Washington, D.C., – The Rural Wireless Association, Inc. (“RWA”) filed Comments in response to several proposed changes to the rules governing Priority Access Licenses (“PALs”) in the Citizens Broadband Radio Service (“CBRS”) band. Viewed favorably by nationwide mobile wireless providers, possible changes to the PAL licensing rules include a longer license term with a renewal expectancy and larger geographic license areas. RWA is concerned that these changes would limit PAL spectrum access to all but the largest carriers, and allow those carriers to warehouse spectrum as they have done in other bands.
RWA opposes the use of Partial Economic Area (PEA) license areas – noting that they are too large and expensive for small carriers. RWA suggests using a hybrid approach in which PALs in urban areas are auctioned on a Metropolitan Statistical Areas (MSA) basis and in rural areas on a census tract basis using the boundaries of Rural Service Areas (RSAs). Alternatively, RWA would not oppose the adoption of county-based PAL licenses.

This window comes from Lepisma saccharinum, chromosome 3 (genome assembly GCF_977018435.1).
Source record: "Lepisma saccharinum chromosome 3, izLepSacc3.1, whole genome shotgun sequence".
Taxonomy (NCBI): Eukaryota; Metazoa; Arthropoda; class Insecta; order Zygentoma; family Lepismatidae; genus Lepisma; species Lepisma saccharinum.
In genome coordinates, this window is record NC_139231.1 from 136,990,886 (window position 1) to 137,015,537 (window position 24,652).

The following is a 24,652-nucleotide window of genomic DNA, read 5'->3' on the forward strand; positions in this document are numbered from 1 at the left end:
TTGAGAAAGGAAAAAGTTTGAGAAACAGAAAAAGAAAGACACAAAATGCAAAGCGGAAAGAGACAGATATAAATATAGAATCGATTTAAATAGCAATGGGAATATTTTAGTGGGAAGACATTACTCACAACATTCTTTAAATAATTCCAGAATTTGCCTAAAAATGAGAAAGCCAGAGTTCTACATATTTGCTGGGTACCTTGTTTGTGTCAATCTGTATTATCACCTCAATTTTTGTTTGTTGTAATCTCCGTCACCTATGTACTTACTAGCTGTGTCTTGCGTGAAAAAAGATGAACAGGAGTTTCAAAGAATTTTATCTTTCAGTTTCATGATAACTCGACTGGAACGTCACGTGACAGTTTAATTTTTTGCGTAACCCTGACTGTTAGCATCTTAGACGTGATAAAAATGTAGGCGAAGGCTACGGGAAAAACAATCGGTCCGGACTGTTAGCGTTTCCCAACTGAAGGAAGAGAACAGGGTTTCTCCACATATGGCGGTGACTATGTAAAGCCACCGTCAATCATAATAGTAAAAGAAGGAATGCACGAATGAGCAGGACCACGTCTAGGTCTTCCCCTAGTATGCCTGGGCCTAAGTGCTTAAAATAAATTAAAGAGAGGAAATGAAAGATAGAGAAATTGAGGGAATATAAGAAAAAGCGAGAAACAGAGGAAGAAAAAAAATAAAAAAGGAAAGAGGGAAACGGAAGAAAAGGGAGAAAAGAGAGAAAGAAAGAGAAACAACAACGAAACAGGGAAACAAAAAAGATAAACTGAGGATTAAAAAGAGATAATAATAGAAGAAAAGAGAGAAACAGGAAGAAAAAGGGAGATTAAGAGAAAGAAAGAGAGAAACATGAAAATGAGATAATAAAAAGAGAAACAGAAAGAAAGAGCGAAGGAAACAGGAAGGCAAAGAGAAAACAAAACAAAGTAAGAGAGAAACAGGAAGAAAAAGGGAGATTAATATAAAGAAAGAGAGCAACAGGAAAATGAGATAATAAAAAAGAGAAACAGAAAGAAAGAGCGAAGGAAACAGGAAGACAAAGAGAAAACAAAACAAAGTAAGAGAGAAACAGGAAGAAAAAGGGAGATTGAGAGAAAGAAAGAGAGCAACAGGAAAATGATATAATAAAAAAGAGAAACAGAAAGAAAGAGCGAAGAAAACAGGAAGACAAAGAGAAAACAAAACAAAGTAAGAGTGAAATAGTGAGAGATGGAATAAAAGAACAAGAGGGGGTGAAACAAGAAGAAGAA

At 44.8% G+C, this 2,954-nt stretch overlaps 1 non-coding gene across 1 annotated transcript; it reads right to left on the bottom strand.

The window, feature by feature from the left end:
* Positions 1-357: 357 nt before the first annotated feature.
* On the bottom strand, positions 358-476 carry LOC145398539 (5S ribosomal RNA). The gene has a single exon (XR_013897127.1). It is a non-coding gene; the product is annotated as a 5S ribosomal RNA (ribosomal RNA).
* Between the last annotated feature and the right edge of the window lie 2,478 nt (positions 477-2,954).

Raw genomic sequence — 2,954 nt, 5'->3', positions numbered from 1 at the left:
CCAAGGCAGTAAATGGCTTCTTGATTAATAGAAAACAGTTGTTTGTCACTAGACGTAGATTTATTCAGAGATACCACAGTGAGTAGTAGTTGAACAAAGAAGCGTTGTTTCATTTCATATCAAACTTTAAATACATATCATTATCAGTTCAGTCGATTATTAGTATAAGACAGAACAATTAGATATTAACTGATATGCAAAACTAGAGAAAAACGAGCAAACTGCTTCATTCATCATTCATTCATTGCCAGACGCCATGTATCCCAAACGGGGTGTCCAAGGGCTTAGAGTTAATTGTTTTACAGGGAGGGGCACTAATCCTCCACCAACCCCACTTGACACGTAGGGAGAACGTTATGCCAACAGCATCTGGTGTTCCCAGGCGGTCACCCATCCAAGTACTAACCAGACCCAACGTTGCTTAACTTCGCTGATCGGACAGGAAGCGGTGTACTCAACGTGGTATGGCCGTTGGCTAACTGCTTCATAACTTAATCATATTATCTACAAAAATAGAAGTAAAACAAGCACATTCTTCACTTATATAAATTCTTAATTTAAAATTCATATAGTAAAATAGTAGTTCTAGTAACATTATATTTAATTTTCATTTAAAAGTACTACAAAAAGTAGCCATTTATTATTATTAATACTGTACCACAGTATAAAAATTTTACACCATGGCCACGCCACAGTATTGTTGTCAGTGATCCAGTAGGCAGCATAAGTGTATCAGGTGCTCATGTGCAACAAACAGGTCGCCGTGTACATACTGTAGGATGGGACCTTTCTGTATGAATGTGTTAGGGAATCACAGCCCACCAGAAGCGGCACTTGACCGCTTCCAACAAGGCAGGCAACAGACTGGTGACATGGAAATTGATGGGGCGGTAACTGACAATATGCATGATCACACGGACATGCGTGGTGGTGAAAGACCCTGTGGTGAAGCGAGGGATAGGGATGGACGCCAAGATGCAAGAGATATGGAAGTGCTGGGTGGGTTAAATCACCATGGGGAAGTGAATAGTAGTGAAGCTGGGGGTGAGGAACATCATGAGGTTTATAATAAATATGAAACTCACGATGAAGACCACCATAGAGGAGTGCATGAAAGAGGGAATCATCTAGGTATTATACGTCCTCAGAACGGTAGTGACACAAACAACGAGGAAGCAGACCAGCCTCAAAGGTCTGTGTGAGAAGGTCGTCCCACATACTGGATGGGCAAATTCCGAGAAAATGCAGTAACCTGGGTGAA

RWA also opposes the imposition of a ten-year license term with a built-in renewal expectancy, explaining that lengthy terms would allow spectrum to lie fallow in rural areas in contravention of federal law. RWA urged the Commission not to adopt a term beyond five years, and explained that license terms should correlate to license size. A five-year license term, for instance, would be appropriate for county-based licenses. If, however, the Commission is determined to adopt 10-year terms for PALs, which RWA opposes, then it should preserve the census tract license areas so that spectrum can be utilized in rural America.
“RWA looks forward to working with industry stakeholders and Commission staff to ensure that any future rule changes push rural broadband deployment forward – not back,” said Carri Bennet, RWA’s General Counsel. “Large-sized license areas and decade-long license terms are a recipe for spectrum lying fallow – an outcome harmful to rural America that the Commission should endeavor to avoid.”